Connecting with and Protecting our Public Lands

I’ll admit it: I’m afraid.  If this election cycle has made one thing abundantly clear, it's the existence of a seething undercurrent of disdain for the environment and for those who work on its behalf, at a time when evidence of ecological crisis is mounting.  It defies logic, and the distance between the world I experience (that is beautiful, finite, and warming) and the world envisioned by many who currently hold the nation’s attention frightens me.

Worrisome currents swirl in every direction; at Bark we’re focused on the swelling push to privatize our federal public lands.  The year began with the call streaming out of the armed takeover of the Malheur Wildlife Reserve to privatize lands, which echoed across the country and found fertile ground in the national political imagination.  Now, that call to privatize public lands is elevated to a national election issue

If this movement succeeds, we will see our valuable public lands turned over to state or private ownership to be managed for economic production (right now, Oregon’s state government is selling off the old-growth Elliot State Forest to private timber companies).   Corporate profit, not public benefit, will dictate land management, and the public – that’s me and you! – will lose the ability to advocate for and protect these lands we value for water, wildlife, clean air, recreation, and so much more.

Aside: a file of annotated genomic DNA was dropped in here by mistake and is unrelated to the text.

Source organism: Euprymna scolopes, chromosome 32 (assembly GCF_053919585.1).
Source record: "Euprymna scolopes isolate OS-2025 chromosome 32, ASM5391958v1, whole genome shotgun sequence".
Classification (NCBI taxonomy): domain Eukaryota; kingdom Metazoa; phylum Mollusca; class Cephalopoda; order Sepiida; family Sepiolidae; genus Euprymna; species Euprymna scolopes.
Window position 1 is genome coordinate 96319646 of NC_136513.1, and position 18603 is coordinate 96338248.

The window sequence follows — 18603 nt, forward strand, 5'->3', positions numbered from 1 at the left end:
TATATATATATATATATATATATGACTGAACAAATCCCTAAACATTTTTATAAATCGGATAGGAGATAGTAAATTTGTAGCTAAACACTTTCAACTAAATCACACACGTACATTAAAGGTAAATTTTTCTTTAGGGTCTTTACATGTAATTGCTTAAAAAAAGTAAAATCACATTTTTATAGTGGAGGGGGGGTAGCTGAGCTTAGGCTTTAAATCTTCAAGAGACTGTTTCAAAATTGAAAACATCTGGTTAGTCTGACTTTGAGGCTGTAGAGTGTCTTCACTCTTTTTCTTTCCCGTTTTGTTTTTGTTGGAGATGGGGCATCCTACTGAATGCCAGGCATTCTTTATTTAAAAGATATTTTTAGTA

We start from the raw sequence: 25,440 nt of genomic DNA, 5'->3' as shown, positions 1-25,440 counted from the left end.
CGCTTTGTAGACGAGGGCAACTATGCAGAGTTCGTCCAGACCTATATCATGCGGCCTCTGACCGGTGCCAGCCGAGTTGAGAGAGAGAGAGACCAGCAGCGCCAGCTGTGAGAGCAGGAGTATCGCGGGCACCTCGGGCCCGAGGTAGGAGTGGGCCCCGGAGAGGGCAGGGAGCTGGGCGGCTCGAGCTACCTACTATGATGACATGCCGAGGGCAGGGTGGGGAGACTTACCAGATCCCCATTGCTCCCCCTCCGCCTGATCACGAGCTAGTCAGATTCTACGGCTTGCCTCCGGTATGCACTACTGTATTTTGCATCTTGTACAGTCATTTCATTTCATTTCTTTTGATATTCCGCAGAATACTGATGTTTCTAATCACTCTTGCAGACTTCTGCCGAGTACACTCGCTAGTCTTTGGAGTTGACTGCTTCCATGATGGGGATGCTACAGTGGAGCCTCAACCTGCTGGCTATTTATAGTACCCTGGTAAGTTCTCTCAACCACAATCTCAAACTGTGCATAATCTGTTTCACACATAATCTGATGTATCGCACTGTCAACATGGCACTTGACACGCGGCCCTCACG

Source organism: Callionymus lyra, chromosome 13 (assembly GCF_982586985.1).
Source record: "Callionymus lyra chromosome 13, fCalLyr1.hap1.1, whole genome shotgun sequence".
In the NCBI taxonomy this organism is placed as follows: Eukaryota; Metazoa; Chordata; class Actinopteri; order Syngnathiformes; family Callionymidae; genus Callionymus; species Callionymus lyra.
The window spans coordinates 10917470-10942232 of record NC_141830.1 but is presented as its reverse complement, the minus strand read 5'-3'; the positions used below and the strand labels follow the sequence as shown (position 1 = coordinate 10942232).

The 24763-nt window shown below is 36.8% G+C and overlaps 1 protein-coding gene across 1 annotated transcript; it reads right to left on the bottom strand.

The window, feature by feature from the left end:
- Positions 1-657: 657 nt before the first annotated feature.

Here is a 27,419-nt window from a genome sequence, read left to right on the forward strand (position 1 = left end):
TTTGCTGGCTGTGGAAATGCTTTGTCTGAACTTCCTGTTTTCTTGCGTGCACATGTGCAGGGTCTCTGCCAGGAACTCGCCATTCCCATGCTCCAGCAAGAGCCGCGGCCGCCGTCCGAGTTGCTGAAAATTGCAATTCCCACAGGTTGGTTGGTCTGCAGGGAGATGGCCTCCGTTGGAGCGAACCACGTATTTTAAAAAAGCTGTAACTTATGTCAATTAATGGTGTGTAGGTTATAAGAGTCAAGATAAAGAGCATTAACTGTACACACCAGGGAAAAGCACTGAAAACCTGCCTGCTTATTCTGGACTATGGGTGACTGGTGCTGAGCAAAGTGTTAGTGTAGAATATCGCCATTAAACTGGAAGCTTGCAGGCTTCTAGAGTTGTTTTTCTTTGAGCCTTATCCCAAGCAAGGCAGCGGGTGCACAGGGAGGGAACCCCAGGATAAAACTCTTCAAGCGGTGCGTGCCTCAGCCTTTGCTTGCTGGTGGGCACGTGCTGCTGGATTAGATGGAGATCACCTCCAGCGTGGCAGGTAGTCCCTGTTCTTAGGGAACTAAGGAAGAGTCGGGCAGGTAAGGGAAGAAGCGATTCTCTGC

So, when I read things like “The environment is too important to be left to radical environmentalists”* I feel like crawling back in bed and pulling the covers over my head.  Then I take a deep breath and remember there are better ways to face these times.  One of my favorite songs begins with the phrase, “where there's fear there is power” and I remember this when I get afraid.  I remember how much I love about the world, and how it needs me to be a strong voice in its protection.  I remember that there are places like Mt. Hood National Forest just waiting to share their beauty and inspiration with me.
 
And not just me!  In this time of great division and worry, we need each other to take collective action connecting with, and protecting, our public lands.  All over the country people are standing up in support of keeping public lands open – from the Olympians for Public Lands to a national alliance of recreation businesses and conservation groups. Here at Bark, we’re about to launch our second session of Base Camp – getting folks out in Mt. Hood National Forest and sharing tools to protect it. 

I am afraid for the future.  Perhaps you are too.  But here and now, Bark believes in the power in each of us to create the world we want, despite the whirlpool of madness seeking to suck us under.  Resist that urge to crawl back under the covers, and come join us in the forest and our trainings and events.  Let’s come together in the places we love, share how we to transform our fear into power, and then use that power well! 

 For the forest,

  
 Brenna Bell, Staff Attorney/NEPA Coordinator